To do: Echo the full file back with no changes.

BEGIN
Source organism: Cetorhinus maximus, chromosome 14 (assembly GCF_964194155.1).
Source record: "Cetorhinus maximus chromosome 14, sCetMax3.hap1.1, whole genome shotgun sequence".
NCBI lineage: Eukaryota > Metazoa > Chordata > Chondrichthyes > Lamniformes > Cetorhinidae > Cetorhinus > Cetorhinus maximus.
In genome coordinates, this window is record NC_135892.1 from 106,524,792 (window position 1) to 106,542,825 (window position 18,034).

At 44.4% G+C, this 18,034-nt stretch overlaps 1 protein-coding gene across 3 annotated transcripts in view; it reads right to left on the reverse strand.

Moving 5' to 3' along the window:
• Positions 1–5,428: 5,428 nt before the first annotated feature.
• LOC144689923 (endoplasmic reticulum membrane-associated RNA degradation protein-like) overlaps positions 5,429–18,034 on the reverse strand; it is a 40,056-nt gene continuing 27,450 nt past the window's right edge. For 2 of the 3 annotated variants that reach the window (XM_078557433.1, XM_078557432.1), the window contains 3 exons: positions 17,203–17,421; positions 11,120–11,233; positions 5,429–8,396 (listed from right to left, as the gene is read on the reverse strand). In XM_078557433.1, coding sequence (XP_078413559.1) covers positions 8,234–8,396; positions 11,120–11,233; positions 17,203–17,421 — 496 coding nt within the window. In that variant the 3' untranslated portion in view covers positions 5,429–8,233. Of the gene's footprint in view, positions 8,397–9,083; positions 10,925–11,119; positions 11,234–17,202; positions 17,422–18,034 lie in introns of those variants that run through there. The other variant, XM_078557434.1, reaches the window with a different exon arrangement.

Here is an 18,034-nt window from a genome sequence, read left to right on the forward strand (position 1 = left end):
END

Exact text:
Source organism: Cetorhinus maximus, chromosome 14 (assembly GCF_964194155.1).
Source record: "Cetorhinus maximus chromosome 14, sCetMax3.hap1.1, whole genome shotgun sequence".
NCBI lineage: Eukaryota > Metazoa > Chordata > Chondrichthyes > Lamniformes > Cetorhinidae > Cetorhinus > Cetorhinus maximus.
In genome coordinates, this window is record NC_135892.1 from 106,524,792 (window position 1) to 106,542,825 (window position 18,034).

At 44.4% G+C, this 18,034-nt stretch overlaps 1 protein-coding gene across 3 annotated transcripts in view; it reads right to left on the reverse strand.

Moving 5' to 3' along the window:
• Positions 1–5,428: 5,428 nt before the first annotated feature.
• LOC144689923 (endoplasmic reticulum membrane-associated RNA degradation protein-like) overlaps positions 5,429–18,034 on the reverse strand; it is a 40,056-nt gene continuing 27,450 nt past the window's right edge. For 2 of the 3 annotated variants that reach the window (XM_078557433.1, XM_078557432.1), the window contains 3 exons: positions 17,203–17,421; positions 11,120–11,233; positions 5,429–8,396 (listed from right to left, as the gene is read on the reverse strand). In XM_078557433.1, coding sequence (XP_078413559.1) covers positions 8,234–8,396; positions 11,120–11,233; positions 17,203–17,421 — 496 coding nt within the window. In that variant the 3' untranslated portion in view covers positions 5,429–8,233. Of the gene's footprint in view, positions 8,397–9,083; positions 10,925–11,119; positions 11,234–17,202; positions 17,422–18,034 lie in introns of those variants that run through there. The other variant, XM_078557434.1, reaches the window with a different exon arrangement.

Here is an 18,034-nt window from a genome sequence, read left to right on the forward strand (position 1 = left end):